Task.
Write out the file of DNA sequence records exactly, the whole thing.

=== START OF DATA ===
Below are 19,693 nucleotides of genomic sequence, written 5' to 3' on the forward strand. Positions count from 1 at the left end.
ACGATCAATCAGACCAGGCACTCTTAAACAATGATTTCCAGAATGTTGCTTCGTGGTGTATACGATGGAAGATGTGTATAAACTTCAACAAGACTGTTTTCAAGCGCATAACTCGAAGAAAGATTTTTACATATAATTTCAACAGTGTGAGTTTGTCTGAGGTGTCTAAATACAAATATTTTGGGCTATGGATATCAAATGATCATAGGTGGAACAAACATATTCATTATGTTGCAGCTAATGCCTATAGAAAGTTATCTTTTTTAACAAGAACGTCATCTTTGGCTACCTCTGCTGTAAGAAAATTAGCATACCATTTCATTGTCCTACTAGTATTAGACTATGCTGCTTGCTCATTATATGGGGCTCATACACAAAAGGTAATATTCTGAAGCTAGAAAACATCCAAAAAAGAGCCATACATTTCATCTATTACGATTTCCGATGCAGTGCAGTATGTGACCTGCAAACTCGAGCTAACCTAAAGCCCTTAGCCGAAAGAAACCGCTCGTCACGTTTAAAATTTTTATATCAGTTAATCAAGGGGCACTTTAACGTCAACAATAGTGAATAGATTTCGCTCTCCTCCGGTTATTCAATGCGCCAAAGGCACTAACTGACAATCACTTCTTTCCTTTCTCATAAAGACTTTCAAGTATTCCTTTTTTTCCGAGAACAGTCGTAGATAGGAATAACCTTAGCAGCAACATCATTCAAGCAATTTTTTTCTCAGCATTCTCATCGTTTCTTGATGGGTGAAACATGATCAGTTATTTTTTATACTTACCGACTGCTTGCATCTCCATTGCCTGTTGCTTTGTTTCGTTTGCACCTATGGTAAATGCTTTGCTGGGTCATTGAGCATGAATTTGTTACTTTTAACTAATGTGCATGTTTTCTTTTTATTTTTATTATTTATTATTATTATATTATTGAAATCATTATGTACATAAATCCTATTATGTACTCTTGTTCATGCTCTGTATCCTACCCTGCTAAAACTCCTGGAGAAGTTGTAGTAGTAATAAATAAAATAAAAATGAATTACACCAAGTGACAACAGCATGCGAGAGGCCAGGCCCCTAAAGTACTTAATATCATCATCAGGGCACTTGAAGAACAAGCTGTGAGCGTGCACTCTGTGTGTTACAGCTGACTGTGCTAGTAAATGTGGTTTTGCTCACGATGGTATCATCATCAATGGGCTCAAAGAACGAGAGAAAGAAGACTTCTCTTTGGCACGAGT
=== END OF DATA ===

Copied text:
Below are 19,693 nucleotides of genomic sequence, written 5' to 3' on the forward strand. Positions count from 1 at the left end.
ACGATCAATCAGACCAGGCACTCTTAAACAATGATTTCCAGAATGTTGCTTCGTGGTGTATACGATGGAAGATGTGTATAAACTTCAACAAGACTGTTTTCAAGCGCATAACTCGAAGAAAGATTTTTACATATAATTTCAACAGTGTGAGTTTGTCTGAGGTGTCTAAATACAAATATTTTGGGCTATGGATATCAAATGATCATAGGTGGAACAAACATATTCATTATGTTGCAGCTAATGCCTATAGAAAGTTATCTTTTTTAACAAGAACGTCATCTTTGGCTACCTCTGCTGTAAGAAAATTAGCATACCATTTCATTGTCCTACTAGTATTAGACTATGCTGCTTGCTCATTATATGGGGCTCATACACAAAAGGTAATATTCTGAAGCTAGAAAACATCCAAAAAAGAGCCATACATTTCATCTATTACGATTTCCGATGCAGTGCAGTATGTGACCTGCAAACTCGAGCTAACCTAAAGCCCTTAGCCGAAAGAAACCGCTCGTCACGTTTAAAATTTTTATATCAGTTAATCAAGGGGCACTTTAACGTCAACAATAGTGAATAGATTTCGCTCTCCTCCGGTTATTCAATGCGCCAAAGGCACTAACTGACAATCACTTCTTTCCTTTCTCATAAAGACTTTCAAGTATTCCTTTTTTTCCGAGAACAGTCGTAGATAGGAATAACCTTAGCAGCAACATCATTCAAGCAATTTTTTTCTCAGCATTCTCATCGTTTCTTGATGGGTGAAACATGATCAGTTATTTTTTATACTTACCGACTGCTTGCATCTCCATTGCCTGTTGCTTTGTTTCGTTTGCACCTATGGTAAATGCTTTGCTGGGTCATTGAGCATGAATTTGTTACTTTTAACTAATGTGCATGTTTTCTTTTTATTTTTATTATTTATTATTATTATATTATTGAAATCATTATGTACATAAATCCTATTATGTACTCTTGTTCATGCTCTGTATCCTACCCTGCTAAAACTCCTGGAGAAGTTGTAGTAGTAATAAATAAAATAAAAATGAATTACACCAAGTGACAACAGCATGCGAGAGGCCAGGCCCCTAAAGTACTTAATATCATCATCAGGGCACTTGAAGAACAAGCTGTGAGCGTGCACTCTGTGTGTTACAGCTGACTGTGCTAGTAAATGTGGTTTTGCTCACGATGGTATCATCATCAATGGGCTCAAAGAACGAGAGAAAGAAGACTTCTCTTTGGCACGAGT